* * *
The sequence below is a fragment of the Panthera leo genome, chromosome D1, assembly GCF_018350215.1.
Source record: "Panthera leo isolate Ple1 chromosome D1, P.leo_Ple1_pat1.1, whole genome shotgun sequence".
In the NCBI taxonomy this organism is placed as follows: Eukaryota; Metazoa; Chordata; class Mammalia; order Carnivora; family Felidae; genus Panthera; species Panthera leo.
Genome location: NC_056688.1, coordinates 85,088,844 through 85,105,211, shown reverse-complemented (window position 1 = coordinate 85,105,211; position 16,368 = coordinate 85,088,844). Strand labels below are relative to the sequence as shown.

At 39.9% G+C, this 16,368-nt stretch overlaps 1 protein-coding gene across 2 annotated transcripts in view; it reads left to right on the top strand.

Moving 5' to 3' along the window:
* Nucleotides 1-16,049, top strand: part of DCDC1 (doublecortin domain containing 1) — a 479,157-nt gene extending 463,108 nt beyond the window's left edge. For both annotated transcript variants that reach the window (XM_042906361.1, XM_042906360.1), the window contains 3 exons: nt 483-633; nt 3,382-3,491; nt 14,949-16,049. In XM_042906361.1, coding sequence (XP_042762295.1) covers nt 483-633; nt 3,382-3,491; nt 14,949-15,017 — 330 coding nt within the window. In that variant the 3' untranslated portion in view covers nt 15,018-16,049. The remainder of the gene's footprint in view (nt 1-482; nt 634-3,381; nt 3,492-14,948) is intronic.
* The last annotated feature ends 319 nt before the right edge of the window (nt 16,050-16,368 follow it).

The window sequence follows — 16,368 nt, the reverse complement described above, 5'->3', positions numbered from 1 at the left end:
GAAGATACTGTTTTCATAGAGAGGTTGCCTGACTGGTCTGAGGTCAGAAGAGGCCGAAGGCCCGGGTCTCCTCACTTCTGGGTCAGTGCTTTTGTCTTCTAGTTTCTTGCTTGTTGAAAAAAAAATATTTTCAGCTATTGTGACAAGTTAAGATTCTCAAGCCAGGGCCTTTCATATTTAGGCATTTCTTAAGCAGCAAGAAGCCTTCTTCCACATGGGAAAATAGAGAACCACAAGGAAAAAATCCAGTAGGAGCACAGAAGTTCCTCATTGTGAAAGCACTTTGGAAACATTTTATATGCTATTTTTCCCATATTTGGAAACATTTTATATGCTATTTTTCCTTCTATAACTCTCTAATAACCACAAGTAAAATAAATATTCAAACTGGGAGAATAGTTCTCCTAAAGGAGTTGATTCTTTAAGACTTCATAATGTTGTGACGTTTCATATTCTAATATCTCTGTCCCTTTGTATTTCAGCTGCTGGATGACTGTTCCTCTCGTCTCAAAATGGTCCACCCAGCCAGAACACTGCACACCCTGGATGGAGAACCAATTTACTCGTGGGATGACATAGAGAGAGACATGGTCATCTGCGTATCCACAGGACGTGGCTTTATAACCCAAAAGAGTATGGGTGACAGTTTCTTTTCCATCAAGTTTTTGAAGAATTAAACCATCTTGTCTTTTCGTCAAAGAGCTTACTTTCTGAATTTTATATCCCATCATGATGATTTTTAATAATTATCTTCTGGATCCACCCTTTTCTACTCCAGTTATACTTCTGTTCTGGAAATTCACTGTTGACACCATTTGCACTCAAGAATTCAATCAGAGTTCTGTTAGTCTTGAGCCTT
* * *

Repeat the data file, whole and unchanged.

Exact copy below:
The sequence below is a fragment of the Panthera leo genome, chromosome D1, assembly GCF_018350215.1.
Source record: "Panthera leo isolate Ple1 chromosome D1, P.leo_Ple1_pat1.1, whole genome shotgun sequence".
In the NCBI taxonomy this organism is placed as follows: Eukaryota; Metazoa; Chordata; class Mammalia; order Carnivora; family Felidae; genus Panthera; species Panthera leo.
Genome location: NC_056688.1, coordinates 85,088,844 through 85,105,211, shown reverse-complemented (window position 1 = coordinate 85,105,211; position 16,368 = coordinate 85,088,844). Strand labels below are relative to the sequence as shown.

At 39.9% G+C, this 16,368-nt stretch overlaps 1 protein-coding gene across 2 annotated transcripts in view; it reads left to right on the top strand.

Moving 5' to 3' along the window:
* Nucleotides 1-16,049, top strand: part of DCDC1 (doublecortin domain containing 1) — a 479,157-nt gene extending 463,108 nt beyond the window's left edge. For both annotated transcript variants that reach the window (XM_042906361.1, XM_042906360.1), the window contains 3 exons: nt 483-633; nt 3,382-3,491; nt 14,949-16,049. In XM_042906361.1, coding sequence (XP_042762295.1) covers nt 483-633; nt 3,382-3,491; nt 14,949-15,017 — 330 coding nt within the window. In that variant the 3' untranslated portion in view covers nt 15,018-16,049. The remainder of the gene's footprint in view (nt 1-482; nt 634-3,381; nt 3,492-14,948) is intronic.
* The last annotated feature ends 319 nt before the right edge of the window (nt 16,050-16,368 follow it).

The window sequence follows — 16,368 nt, the reverse complement described above, 5'->3', positions numbered from 1 at the left end:
GAAGATACTGTTTTCATAGAGAGGTTGCCTGACTGGTCTGAGGTCAGAAGAGGCCGAAGGCCCGGGTCTCCTCACTTCTGGGTCAGTGCTTTTGTCTTCTAGTTTCTTGCTTGTTGAAAAAAAAATATTTTCAGCTATTGTGACAAGTTAAGATTCTCAAGCCAGGGCCTTTCATATTTAGGCATTTCTTAAGCAGCAAGAAGCCTTCTTCCACATGGGAAAATAGAGAACCACAAGGAAAAAATCCAGTAGGAGCACAGAAGTTCCTCATTGTGAAAGCACTTTGGAAACATTTTATATGCTATTTTTCCCATATTTGGAAACATTTTATATGCTATTTTTCCTTCTATAACTCTCTAATAACCACAAGTAAAATAAATATTCAAACTGGGAGAATAGTTCTCCTAAAGGAGTTGATTCTTTAAGACTTCATAATGTTGTGACGTTTCATATTCTAATATCTCTGTCCCTTTGTATTTCAGCTGCTGGATGACTGTTCCTCTCGTCTCAAAATGGTCCACCCAGCCAGAACACTGCACACCCTGGATGGAGAACCAATTTACTCGTGGGATGACATAGAGAGAGACATGGTCATCTGCGTATCCACAGGACGTGGCTTTATAACCCAAAAGAGTATGGGTGACAGTTTCTTTTCCATCAAGTTTTTGAAGAATTAAACCATCTTGTCTTTTCGTCAAAGAGCTTACTTTCTGAATTTTATATCCCATCATGATGATTTTTAATAATTATCTTCTGGATCCACCCTTTTCTACTCCAGTTATACTTCTGTTCTGGAAATTCACTGTTGACACCATTTGCACTCAAGAATTCAATCAGAGTTCTGTTAGTCTTGAGCCTT